Visiting Windsor Castle: 10 Top Attractions, Tips & Tours
Spectacular Windsor Castle has long been the summer residence of British Royals. Ever since William the Conqueror built the first castle here in 1078, royal families have stayed for extended periods, many leaving their own unique stamp on the property.
Windsor Castle is the longest occupied royal residence in Europe. Much of it is open to the public, and it is one of England's major tourist attractions. It's designated as one of the official residences of Queen Elizabeth II, and it's actually pretty easy to tell if the monarch is at home. When visiting, take a peek up at the castle's Round Tower; if the Royal Standard is flying, the Queen's at home.
As a general rule of thumb, the Queen spends most weekends here, and extends that for a whole month over Easter (hence the castle being known as "Easter Court" during this time). She also hangs out here for a week in June during Royal Ascot, as well as attending the annual Order of the Garter service at St. George's Chapel.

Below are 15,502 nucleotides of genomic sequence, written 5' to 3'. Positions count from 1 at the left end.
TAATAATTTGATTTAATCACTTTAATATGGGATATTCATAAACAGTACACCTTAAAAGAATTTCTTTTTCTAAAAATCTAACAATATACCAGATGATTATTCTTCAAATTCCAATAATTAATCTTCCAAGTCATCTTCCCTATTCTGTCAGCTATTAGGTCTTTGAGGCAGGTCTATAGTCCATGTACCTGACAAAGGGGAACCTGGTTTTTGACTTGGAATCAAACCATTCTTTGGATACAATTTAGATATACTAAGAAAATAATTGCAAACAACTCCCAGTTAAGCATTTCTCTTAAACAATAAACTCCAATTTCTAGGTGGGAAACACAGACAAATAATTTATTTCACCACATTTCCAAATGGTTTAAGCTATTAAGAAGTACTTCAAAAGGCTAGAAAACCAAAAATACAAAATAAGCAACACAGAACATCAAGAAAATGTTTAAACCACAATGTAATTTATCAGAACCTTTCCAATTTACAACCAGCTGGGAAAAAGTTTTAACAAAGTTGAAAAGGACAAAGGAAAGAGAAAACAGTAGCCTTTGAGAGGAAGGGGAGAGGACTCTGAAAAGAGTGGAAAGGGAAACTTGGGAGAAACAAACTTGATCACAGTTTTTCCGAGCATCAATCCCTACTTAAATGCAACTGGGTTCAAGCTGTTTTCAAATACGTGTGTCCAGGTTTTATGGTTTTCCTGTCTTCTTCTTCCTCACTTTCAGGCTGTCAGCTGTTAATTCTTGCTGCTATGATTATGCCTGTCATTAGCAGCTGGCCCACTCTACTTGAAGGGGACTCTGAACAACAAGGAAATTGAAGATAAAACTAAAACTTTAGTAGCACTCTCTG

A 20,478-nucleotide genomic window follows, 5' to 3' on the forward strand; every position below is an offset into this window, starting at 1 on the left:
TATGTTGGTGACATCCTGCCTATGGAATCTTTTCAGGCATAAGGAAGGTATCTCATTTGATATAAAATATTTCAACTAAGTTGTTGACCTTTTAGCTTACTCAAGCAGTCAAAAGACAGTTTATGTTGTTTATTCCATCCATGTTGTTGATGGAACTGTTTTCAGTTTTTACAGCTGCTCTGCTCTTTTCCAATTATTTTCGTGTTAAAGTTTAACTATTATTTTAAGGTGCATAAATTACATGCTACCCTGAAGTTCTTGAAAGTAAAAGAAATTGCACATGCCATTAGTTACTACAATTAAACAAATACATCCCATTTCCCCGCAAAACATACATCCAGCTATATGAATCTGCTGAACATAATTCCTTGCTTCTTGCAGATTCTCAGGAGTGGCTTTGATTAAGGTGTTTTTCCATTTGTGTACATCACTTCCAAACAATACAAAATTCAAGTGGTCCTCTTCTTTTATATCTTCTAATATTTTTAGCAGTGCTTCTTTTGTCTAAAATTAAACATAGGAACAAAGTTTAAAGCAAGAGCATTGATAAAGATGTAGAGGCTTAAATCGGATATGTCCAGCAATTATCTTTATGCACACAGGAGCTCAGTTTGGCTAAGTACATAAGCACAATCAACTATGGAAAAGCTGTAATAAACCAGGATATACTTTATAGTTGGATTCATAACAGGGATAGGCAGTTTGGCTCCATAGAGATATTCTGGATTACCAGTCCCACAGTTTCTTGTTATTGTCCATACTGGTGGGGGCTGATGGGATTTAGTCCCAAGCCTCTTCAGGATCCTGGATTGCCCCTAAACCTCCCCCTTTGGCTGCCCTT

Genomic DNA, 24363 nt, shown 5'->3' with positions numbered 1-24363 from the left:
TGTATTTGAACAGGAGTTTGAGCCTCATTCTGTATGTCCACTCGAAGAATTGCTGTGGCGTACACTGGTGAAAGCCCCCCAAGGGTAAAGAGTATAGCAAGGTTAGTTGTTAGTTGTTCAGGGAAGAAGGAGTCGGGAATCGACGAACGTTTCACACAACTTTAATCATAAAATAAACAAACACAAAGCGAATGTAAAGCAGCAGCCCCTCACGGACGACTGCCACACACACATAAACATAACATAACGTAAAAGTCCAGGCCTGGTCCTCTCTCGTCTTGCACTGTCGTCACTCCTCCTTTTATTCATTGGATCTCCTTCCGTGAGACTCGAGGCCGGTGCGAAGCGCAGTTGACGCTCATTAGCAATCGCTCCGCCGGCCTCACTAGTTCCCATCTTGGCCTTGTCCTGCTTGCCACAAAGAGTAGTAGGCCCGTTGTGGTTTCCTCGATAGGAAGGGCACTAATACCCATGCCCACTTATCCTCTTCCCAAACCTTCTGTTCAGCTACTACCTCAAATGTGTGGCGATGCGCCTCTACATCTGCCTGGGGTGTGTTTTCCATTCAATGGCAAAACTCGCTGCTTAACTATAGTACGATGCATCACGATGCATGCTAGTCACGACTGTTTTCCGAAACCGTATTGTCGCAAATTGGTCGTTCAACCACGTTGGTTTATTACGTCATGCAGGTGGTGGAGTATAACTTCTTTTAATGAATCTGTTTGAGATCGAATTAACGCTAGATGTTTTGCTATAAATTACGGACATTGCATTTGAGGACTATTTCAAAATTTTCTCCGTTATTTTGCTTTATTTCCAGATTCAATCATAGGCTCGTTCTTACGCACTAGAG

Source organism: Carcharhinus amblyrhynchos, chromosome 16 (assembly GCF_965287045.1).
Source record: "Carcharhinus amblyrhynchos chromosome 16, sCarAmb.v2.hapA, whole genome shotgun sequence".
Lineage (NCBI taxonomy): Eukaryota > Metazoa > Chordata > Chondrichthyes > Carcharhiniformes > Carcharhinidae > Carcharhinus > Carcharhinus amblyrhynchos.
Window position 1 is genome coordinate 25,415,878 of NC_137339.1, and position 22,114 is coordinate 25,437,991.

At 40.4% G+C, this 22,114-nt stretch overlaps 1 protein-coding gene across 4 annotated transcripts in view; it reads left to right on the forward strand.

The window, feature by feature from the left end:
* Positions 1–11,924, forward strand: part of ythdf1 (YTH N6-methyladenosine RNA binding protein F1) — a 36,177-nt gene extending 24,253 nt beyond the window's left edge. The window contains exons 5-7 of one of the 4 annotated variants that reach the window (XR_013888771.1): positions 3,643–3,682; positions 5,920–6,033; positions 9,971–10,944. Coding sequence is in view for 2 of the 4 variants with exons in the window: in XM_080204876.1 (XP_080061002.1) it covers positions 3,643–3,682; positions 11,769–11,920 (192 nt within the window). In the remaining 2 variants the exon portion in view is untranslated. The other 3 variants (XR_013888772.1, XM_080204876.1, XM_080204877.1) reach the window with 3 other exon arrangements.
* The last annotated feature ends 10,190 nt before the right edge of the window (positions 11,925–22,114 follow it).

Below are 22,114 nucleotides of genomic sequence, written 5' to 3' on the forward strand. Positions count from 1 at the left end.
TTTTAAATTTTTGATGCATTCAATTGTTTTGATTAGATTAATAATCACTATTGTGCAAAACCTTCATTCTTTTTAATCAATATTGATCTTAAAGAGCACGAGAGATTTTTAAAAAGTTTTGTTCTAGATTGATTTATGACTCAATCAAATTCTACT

There's certainly a great deal to see here, and the best part of a day could be spent exploring the castle and its grounds. In fact, Windsor Castle is built around two courtyards: the Upper Ward and the Lower Ward, with entrance through the monumental Henry VIII's Gate, erected in 1511.
Windsor Castle is easy to combine with other nearby attractions, such as Stonehenge, on a day trip from London. To help you make the most of your visit, check out our list of the top attractions of Windsor Castle, along with tips and tours.
- 1. St. George's Chapel
- 2. Albert Memorial Chapel
- 3. The State Apartments
- 4. The Semi-State Rooms
- 5. Queen Mary's Dolls' House
- 6. Changing the Guard
- 7. The Horseshoe Cloisters
- 8. Windsor Castle Gardens
- 9. The Towers
- 10. Home Park and Great Park
- Tips and Tours: How to Make the Most of Your Visit to Windsor Castle
- Map of Windsor Castle: Top Attractions, Tips & Tours
1. St. George's Chapel
The chapel of The Knights of the Order of the Garter, considered among the finest examples of the English Perpendicular Gothic style, is dedicated to St. George and was begun by Edward IV in 1474.
The facades are decorated with heraldic emblems of the ruling houses of Lancaster and York - in the north are the deer, bulls, falcons, and black dragons of the Yorks, and in the south are the unicorns, lions, swans, and red dragons of the Lancasters.